What is the pathogenesis of pediatric asthma?

Updated: Jan 08, 2019
  • Author: Girish D Sharma, MD, FCCP, FAAP; Chief Editor: Kenan Haver, MD  more...
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Answer

Airway obstruction causes increased resistance to airflow and decreased expiratory flow rates. These changes lead to a decreased ability to expel air and may result in hyperinflation. The resulting overdistention helps maintain airway patency, thereby improving expiratory flow; however, it also alters pulmonary mechanics and increases the work of breathing.

Hyperinflation compensates for the airflow obstruction, but this compensation is limited when the tidal volume approaches the volume of the pulmonary dead space; the result is alveolar hypoventilation. Uneven changes in airflow resistance, the resulting uneven distribution of air, and alterations in circulation from increased intra-alveolar pressure due to hyperinflation all lead to ventilation-perfusion mismatch.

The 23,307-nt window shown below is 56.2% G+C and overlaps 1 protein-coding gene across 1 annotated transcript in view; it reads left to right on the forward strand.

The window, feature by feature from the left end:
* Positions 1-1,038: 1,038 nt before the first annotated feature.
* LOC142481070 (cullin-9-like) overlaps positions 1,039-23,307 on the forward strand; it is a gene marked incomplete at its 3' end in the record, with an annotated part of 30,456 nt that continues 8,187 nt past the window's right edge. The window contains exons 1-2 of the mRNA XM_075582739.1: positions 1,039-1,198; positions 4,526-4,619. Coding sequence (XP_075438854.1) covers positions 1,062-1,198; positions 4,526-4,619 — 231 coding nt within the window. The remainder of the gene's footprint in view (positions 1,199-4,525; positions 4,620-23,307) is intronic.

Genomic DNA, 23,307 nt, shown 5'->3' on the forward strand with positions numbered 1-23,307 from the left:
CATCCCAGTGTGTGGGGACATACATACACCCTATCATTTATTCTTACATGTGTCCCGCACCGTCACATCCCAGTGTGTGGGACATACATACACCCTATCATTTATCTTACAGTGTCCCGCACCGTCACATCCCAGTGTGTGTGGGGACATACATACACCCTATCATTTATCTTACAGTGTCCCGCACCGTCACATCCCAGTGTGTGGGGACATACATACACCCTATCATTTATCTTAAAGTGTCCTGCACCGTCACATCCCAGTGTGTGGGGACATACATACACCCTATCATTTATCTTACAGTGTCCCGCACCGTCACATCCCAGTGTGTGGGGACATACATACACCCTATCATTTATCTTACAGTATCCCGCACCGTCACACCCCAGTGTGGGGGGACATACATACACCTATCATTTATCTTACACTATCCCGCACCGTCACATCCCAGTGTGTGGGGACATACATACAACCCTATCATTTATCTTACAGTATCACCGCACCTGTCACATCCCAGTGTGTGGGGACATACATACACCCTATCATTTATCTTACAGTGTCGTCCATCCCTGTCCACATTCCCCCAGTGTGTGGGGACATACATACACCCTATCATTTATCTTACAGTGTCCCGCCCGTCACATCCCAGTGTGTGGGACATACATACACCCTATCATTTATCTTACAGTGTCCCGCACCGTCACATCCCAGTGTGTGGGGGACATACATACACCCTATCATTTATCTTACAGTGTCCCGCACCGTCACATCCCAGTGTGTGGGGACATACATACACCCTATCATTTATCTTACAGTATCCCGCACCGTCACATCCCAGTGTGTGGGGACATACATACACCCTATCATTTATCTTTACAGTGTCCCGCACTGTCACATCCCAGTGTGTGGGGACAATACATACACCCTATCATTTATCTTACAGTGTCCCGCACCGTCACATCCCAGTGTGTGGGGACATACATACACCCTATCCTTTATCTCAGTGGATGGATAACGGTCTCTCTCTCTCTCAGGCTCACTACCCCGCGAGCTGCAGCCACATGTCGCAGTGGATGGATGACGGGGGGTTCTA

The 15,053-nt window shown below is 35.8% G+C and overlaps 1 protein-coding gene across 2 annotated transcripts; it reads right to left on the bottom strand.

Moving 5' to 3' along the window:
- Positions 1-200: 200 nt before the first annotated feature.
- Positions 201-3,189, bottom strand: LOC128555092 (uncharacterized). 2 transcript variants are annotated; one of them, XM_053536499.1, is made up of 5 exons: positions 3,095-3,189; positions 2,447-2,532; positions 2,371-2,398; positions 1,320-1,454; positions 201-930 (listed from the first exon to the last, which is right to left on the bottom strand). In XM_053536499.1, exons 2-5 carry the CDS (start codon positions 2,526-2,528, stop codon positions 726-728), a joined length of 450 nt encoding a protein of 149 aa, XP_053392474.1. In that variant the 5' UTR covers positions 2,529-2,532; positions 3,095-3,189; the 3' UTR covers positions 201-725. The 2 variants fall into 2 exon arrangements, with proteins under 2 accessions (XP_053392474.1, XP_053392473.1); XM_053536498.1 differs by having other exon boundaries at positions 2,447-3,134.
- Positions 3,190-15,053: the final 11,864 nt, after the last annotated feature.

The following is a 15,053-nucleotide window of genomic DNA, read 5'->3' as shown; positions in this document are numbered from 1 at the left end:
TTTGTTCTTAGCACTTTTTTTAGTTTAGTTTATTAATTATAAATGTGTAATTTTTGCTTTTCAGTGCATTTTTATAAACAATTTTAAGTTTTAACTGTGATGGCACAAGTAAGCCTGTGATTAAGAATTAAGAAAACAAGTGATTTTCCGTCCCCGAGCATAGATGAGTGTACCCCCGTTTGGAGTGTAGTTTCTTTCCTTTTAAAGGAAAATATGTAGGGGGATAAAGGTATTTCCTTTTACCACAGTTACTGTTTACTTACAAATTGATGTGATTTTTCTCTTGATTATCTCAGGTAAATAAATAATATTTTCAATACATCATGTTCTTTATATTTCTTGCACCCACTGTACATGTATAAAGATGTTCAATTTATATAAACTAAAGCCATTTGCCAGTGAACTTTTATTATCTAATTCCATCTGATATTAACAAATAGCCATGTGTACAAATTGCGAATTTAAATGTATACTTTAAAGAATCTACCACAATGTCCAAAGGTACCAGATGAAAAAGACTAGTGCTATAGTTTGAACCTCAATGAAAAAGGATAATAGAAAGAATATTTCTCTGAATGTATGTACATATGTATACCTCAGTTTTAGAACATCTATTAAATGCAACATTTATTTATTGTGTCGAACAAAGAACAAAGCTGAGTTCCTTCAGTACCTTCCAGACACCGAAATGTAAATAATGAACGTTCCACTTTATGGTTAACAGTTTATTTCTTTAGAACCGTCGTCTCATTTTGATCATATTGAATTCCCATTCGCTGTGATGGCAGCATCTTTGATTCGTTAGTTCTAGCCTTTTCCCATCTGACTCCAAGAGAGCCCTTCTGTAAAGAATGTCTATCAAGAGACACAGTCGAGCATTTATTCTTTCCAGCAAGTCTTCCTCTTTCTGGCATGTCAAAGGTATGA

Vasoconstriction due to alveolar hypoxia also contributes to this mismatch. Vasoconstriction is also considered an adaptive response to ventilation/perfusion mismatch.


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